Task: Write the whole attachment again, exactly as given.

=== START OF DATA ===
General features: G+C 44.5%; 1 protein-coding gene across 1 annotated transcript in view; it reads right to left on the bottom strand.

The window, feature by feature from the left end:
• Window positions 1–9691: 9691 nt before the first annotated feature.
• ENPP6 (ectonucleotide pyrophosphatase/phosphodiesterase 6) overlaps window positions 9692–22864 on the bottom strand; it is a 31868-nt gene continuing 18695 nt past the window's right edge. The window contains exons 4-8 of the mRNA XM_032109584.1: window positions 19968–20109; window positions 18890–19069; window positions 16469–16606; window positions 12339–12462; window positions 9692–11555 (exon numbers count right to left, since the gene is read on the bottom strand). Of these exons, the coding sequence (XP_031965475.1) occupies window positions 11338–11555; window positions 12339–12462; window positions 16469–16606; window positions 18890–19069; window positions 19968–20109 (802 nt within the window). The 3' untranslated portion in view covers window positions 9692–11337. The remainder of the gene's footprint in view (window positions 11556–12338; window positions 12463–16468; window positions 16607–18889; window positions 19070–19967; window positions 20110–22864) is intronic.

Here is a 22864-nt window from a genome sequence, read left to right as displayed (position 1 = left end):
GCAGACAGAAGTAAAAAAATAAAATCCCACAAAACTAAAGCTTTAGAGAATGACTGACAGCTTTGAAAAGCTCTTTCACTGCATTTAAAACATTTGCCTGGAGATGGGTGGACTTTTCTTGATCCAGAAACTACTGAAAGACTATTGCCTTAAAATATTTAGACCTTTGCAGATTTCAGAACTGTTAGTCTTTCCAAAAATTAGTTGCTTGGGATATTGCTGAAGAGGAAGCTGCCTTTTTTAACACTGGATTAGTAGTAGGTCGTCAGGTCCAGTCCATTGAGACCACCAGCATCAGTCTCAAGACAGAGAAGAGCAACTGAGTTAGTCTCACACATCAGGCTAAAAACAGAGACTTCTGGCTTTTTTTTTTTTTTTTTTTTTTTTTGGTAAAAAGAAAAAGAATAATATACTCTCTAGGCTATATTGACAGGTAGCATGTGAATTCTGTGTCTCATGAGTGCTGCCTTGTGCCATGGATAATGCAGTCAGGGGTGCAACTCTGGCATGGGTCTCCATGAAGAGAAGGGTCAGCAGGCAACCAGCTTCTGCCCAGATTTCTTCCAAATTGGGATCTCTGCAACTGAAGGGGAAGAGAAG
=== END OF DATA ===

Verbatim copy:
General features: G+C 44.5%; 1 protein-coding gene across 1 annotated transcript in view; it reads right to left on the bottom strand.

The window, feature by feature from the left end:
• Window positions 1–9691: 9691 nt before the first annotated feature.
• ENPP6 (ectonucleotide pyrophosphatase/phosphodiesterase 6) overlaps window positions 9692–22864 on the bottom strand; it is a 31868-nt gene continuing 18695 nt past the window's right edge. The window contains exons 4-8 of the mRNA XM_032109584.1: window positions 19968–20109; window positions 18890–19069; window positions 16469–16606; window positions 12339–12462; window positions 9692–11555 (exon numbers count right to left, since the gene is read on the bottom strand). Of these exons, the coding sequence (XP_031965475.1) occupies window positions 11338–11555; window positions 12339–12462; window positions 16469–16606; window positions 18890–19069; window positions 19968–20109 (802 nt within the window). The 3' untranslated portion in view covers window positions 9692–11337. The remainder of the gene's footprint in view (window positions 11556–12338; window positions 12463–16468; window positions 16607–18889; window positions 19070–19967; window positions 20110–22864) is intronic.

Here is a 22864-nt window from a genome sequence, read left to right as displayed (position 1 = left end):
GCAGACAGAAGTAAAAAAATAAAATCCCACAAAACTAAAGCTTTAGAGAATGACTGACAGCTTTGAAAAGCTCTTTCACTGCATTTAAAACATTTGCCTGGAGATGGGTGGACTTTTCTTGATCCAGAAACTACTGAAAGACTATTGCCTTAAAATATTTAGACCTTTGCAGATTTCAGAACTGTTAGTCTTTCCAAAAATTAGTTGCTTGGGATATTGCTGAAGAGGAAGCTGCCTTTTTTAACACTGGATTAGTAGTAGGTCGTCAGGTCCAGTCCATTGAGACCACCAGCATCAGTCTCAAGACAGAGAAGAGCAACTGAGTTAGTCTCACACATCAGGCTAAAAACAGAGACTTCTGGCTTTTTTTTTTTTTTTTTTTTTTTTTGGTAAAAAGAAAAAGAATAATATACTCTCTAGGCTATATTGACAGGTAGCATGTGAATTCTGTGTCTCATGAGTGCTGCCTTGTGCCATGGATAATGCAGTCAGGGGTGCAACTCTGGCATGGGTCTCCATGAAGAGAAGGGTCAGCAGGCAACCAGCTTCTGCCCAGATTTCTTCCAAATTGGGATCTCTGCAACTGAAGGGGAAGAGAAG